Solving the Cardano node huge memory usage - done

the moment when you reboot the node should not affect … I’m rebooting the relays once/12 hours and I didn’t saw any differences …

I guess you’re not rebooting all of your relays at the same time.
Do you reboot them to apply the topology update or for another reason?
Are you doing it manually or automatically through a script?

of course not all same time, I restarting for the topology, I know it’s to often but this operation is not affecting my pool… and yes the reboot makes automatically

Thank you for sharing…I was imagine something like that to be done to solve this problem.
The real problem here is the use of shitty languages that has GC…a good old C would have never created such issue!

@AlterX I guarantee we have both seen misuse of malloc :wink:

Every language has trade-offs between it’s strengths and weaknesses.

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Quite different…a misuse of malloc is only happening when developer is not experienced, but if he is, software is strong. On the other side, with such toys, you don’t have any choices. In my opinion, a server that has real-time character and network intensive work should never be even imagined to be designed with a GC…for desktop or simple app it is fine though

For those using cntools, did you update the ${CPU_RUNTIME} var in I assume that the “Do NOT modify code below” comment in the file means that anything below will be written over in an update.

Edit: Here’s the line in that I’m referring to:

[[ -n ${CPU_CORES} ]] && CPU_RUNTIME=( “+RTS” “-N${CPU_CORES}” “-RTS” ) || CPU_RUNTIME=()

Well you can give them a bit of credit and the benefit of the doubt at least :wink:
They have made it that far with the full project, so there might be reasons we are not aware of/exposed to.

Hey guys,

I updated my relays to 1.31.0, both are VPS, one is a 4 core with 8GB of RAM from G-Core Labs and the other is an 8 core 16 GB of RAM from Digital Ocean.

The node with 8 GB was already at 99% of memory usage with node 1.30.1 but during the update I realized that the node was not syncing anymore. It recovered from time to time, but it didn’t really work.

The 16 GB node @ 1.31.0 was at 76,7% of memory usage.

So, I found this interesting topic about this problem, and I also checked the linked Google doc.

If I’m not mistaken, QXT pool had the solution, the operator called it the Holy Grail , I couldn’t agree more :blush:

After I used the QXT pool settings the memory usage of the 8 GB pool dropped to 76% and the 16 GB node dropped to 39,7%.

I even used these settings on my bare metal production server with 64GB of RAM and the memory usage of that node dropped from 17,2% to 10,8%.

The 8GB 4 core nodes is running with this option:

+RTS -N2 --disable-delayed-os-memory-return -A64m -F1.2 -qg1 -n4m -M8000M -RTS

And the 16GB 8 core node with this one:

+RTS -N4 --disable-delayed-os-memory-return -A64m -F1.2 -qg1 -n4m -M8000M -RTS

I use CNTOOLS on the production node and I modified line 12 in like so:


And line 28 like so:

[[ -n ${CPU_CORES} ]] && CPU_RUNTIME=( “+RTS” “-N${CPU_CORES}” “–disable-delayed-os-memory-return” “-A64m” “-F1.2” “-qg1” “-n4m” “-M8000M” “-RTS” ) || CPU_RUNTIME=()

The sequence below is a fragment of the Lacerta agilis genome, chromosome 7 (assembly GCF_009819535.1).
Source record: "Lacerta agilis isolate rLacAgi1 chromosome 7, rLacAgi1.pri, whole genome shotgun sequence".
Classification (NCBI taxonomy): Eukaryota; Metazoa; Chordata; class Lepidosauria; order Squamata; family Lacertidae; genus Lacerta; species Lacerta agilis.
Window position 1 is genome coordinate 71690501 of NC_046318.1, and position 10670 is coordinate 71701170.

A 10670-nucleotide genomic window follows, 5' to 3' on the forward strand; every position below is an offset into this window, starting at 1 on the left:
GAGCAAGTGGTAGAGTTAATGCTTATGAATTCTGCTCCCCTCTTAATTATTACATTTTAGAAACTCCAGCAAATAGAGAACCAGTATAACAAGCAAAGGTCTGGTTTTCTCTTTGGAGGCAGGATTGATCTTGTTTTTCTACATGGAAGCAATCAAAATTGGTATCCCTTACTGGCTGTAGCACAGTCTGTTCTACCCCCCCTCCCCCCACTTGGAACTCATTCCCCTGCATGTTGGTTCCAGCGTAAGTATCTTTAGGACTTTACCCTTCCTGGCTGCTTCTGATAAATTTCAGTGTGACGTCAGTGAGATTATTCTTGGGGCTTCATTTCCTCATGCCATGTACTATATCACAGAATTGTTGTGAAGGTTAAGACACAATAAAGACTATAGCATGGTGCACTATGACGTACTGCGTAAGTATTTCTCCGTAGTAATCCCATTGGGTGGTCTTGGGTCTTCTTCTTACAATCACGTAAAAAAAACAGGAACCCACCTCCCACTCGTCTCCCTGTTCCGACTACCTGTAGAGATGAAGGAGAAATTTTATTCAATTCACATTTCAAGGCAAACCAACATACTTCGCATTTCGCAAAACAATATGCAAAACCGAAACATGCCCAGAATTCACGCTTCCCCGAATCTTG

For now, everything works like a charm, thank you for your contributions and kudos to QXT pool.
Good luck with your pools and happy minting.

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Thanks for sharing your parameters. Are you monitoring the number of missed slots on your producer with these settings? -M8000M sets the -c30 flag automatically which will switch to a compaction GC for the oldest generation when 30% of 8000 will be reached which is the slowest way to do garbage collection (it’s possible for the node to freeze for more than 10s when doing garbage collection with this).


Thanks to this post by weebl2000 I’ve discovered a new parameter that I missed before: -O.

With this and -F it should be possible to set a soft limit on the maximum memory usage:
-O sets a minimum threshold that needs to be reached before harvesting the older generations.
This has 2 effects:

  • you can limit the amount of useless GC at startup and so decrease the node startup time.
  • If set properly it prevents useless major GCs that would regain no memory and only pause the world and waste precious time.

With the -F parameter you can limit the increase of the heap size after a major GC thus preventing useless increases of the heap which is the main issue discussed in this topic.

The problem now is to find the proper value to use with -O. Basically this should be the maximum amount of useful live data needed by cardano-node to run + a margin. This value can be found by surveying the maximum amount of live data right after a major GC.
For example right now, this value is around 3100MB. So -O4G would be a good starting point.

I will do some tests and report here what I find by next week. I want to see the maximum memory usage happening during reward computations happening later in the epoch.

This would result in this kind of parameters:

-N -I0.1 -Iw7200 -A128m -n4m -F1.2 -H6G -O4500G -T -S we could even imagine setting -F to less than 1 to reclaim memory… (untested)


GHC will never return megablocks to the OS.

Hey Everyone, thanks for the updates and test permutation so far. I am running 10+ relays and am also seeing variations in memory usage across the fleet. Like others, I am running version on 16gb machines which are approaching >90% usage on the machines (including other services). @_2072 I am keen to seen the results of your tests and would like to help test some configurations.

Memory usage percentiles for only the cardano-node process (version 1.30.1):